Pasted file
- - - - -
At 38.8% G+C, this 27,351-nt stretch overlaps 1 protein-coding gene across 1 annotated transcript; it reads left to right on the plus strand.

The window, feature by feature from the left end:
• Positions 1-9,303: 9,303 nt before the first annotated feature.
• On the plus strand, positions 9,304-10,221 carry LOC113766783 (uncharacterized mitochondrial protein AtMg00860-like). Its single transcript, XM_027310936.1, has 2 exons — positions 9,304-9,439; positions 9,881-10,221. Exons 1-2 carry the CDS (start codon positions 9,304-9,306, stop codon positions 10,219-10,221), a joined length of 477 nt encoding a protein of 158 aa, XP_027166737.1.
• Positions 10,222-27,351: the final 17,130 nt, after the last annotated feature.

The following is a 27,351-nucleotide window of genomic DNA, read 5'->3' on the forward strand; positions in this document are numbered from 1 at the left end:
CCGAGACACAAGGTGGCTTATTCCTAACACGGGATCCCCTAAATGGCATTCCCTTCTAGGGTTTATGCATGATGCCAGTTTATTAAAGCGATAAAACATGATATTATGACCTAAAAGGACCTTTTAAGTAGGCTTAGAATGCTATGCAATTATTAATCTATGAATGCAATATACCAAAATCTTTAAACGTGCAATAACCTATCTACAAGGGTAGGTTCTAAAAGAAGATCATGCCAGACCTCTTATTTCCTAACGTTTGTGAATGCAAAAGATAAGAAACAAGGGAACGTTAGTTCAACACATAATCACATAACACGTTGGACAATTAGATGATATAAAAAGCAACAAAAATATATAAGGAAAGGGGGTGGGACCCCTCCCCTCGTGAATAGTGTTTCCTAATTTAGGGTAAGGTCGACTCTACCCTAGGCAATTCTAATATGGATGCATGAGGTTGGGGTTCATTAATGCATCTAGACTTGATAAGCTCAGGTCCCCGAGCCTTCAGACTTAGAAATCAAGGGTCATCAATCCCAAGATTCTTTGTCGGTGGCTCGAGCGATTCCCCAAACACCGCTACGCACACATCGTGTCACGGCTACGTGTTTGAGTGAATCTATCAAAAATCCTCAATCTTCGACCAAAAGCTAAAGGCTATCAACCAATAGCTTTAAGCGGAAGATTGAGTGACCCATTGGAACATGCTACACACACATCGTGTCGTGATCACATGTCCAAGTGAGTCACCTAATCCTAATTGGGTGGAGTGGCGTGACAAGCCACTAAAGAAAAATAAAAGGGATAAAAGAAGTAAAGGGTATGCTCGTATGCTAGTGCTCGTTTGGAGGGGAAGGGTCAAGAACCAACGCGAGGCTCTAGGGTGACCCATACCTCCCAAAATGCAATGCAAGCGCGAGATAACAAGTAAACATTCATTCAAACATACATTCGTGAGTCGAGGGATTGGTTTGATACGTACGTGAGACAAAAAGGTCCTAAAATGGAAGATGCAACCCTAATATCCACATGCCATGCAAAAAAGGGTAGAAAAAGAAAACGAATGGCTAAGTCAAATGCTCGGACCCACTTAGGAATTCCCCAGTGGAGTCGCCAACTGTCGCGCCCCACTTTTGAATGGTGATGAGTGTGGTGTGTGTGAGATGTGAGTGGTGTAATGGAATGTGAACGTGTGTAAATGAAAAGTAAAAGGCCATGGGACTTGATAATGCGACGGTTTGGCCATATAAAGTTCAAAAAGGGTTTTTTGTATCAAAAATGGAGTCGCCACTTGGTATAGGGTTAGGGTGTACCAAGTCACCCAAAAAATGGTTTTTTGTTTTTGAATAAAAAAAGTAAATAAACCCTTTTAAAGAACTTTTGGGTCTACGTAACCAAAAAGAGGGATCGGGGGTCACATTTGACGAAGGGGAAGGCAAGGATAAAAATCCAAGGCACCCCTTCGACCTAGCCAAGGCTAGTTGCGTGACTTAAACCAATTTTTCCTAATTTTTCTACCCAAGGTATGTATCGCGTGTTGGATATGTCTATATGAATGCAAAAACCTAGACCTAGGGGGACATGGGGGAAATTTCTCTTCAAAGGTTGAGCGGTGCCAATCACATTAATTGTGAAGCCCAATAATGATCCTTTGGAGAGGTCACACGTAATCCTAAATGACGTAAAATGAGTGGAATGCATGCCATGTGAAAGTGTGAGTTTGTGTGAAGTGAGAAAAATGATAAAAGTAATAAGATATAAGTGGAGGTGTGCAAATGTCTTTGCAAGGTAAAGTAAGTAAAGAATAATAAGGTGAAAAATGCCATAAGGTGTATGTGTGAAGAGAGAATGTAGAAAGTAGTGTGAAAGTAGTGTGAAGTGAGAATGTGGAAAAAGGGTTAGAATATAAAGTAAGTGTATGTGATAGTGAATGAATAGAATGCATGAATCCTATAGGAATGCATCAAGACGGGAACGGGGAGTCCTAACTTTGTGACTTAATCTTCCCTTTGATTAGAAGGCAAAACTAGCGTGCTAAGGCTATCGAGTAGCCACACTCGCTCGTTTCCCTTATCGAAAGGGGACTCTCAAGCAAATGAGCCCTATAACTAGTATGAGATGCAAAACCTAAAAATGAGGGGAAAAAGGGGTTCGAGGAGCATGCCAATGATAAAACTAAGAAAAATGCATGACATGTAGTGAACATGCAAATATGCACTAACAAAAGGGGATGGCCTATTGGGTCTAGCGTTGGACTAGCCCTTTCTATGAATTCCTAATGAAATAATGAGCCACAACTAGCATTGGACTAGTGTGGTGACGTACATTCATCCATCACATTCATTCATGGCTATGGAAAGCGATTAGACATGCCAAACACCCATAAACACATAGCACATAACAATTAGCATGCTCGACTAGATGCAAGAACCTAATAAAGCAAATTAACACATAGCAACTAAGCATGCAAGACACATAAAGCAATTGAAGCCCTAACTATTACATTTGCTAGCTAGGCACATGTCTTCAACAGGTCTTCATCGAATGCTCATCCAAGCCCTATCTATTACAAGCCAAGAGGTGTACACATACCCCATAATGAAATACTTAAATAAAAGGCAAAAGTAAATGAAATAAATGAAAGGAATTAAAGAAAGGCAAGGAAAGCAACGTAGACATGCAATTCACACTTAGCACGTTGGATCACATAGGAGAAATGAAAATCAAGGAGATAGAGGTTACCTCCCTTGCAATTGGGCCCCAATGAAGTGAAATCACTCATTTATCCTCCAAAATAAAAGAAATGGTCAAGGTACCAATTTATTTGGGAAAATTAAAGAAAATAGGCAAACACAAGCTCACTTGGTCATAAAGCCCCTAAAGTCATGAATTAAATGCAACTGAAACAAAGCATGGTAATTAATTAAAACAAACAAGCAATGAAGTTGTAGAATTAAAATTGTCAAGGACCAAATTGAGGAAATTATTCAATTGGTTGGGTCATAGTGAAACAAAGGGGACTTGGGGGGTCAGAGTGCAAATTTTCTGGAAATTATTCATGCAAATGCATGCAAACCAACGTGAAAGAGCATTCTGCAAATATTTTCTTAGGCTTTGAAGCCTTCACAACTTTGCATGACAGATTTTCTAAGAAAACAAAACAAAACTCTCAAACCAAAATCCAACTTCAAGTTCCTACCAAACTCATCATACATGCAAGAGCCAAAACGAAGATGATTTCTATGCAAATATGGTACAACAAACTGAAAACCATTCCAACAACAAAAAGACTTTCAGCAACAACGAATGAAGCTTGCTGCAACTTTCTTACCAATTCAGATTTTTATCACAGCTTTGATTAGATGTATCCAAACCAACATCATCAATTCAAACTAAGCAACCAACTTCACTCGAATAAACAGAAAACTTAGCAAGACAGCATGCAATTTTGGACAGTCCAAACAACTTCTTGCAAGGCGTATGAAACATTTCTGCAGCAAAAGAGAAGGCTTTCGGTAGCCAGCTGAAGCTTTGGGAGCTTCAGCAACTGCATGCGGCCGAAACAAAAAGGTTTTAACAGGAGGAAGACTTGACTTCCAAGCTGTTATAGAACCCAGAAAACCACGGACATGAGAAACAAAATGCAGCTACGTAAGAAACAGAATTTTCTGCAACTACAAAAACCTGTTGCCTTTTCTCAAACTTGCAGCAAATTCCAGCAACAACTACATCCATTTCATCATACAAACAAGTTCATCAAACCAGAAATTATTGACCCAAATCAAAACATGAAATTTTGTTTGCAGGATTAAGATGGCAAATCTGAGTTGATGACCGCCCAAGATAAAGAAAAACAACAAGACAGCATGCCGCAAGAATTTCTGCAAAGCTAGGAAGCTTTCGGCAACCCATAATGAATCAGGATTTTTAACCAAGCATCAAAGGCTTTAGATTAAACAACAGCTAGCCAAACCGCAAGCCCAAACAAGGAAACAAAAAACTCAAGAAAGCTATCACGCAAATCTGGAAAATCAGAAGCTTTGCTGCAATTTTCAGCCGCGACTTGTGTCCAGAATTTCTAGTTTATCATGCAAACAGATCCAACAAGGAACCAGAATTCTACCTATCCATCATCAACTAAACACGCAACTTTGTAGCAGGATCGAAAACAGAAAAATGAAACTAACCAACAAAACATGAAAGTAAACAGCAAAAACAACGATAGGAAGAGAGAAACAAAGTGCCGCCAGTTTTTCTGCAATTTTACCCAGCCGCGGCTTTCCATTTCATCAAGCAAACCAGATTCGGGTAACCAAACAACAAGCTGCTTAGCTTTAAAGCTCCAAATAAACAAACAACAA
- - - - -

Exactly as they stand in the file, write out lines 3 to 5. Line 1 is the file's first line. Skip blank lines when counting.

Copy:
• Positions 1-9,303: 9,303 nt before the first annotated feature.
• On the plus strand, positions 9,304-10,221 carry LOC113766783 (uncharacterized mitochondrial protein AtMg00860-like). Its single transcript, XM_027310936.1, has 2 exons — positions 9,304-9,439; positions 9,881-10,221. Exons 1-2 carry the CDS (start codon positions 9,304-9,306, stop codon positions 10,219-10,221), a joined length of 477 nt encoding a protein of 158 aa, XP_027166737.1.
• Positions 10,222-27,351: the final 17,130 nt, after the last annotated feature.